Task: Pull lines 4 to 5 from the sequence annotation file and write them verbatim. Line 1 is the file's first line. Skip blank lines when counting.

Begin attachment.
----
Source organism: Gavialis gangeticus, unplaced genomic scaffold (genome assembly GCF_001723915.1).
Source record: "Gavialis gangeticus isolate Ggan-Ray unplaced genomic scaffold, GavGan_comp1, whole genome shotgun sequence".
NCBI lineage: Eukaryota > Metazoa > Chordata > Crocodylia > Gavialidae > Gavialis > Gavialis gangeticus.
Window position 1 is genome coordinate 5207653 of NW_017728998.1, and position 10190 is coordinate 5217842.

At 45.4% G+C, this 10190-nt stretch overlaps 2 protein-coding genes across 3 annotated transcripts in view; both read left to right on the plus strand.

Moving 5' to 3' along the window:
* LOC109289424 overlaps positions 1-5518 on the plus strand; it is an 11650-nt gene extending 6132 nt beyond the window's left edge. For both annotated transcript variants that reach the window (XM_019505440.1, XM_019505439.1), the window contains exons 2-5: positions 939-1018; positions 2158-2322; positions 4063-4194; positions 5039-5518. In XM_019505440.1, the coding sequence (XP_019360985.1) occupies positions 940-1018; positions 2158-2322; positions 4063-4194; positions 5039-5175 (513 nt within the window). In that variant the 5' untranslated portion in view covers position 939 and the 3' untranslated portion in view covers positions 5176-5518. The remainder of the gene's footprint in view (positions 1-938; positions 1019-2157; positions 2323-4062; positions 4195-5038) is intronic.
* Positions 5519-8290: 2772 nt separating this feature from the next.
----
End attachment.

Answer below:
Window position 1 is genome coordinate 5207653 of NW_017728998.1, and position 10190 is coordinate 5217842.

At 45.4% G+C, this 10190-nt stretch overlaps 2 protein-coding genes across 3 annotated transcripts in view; both read left to right on the plus strand.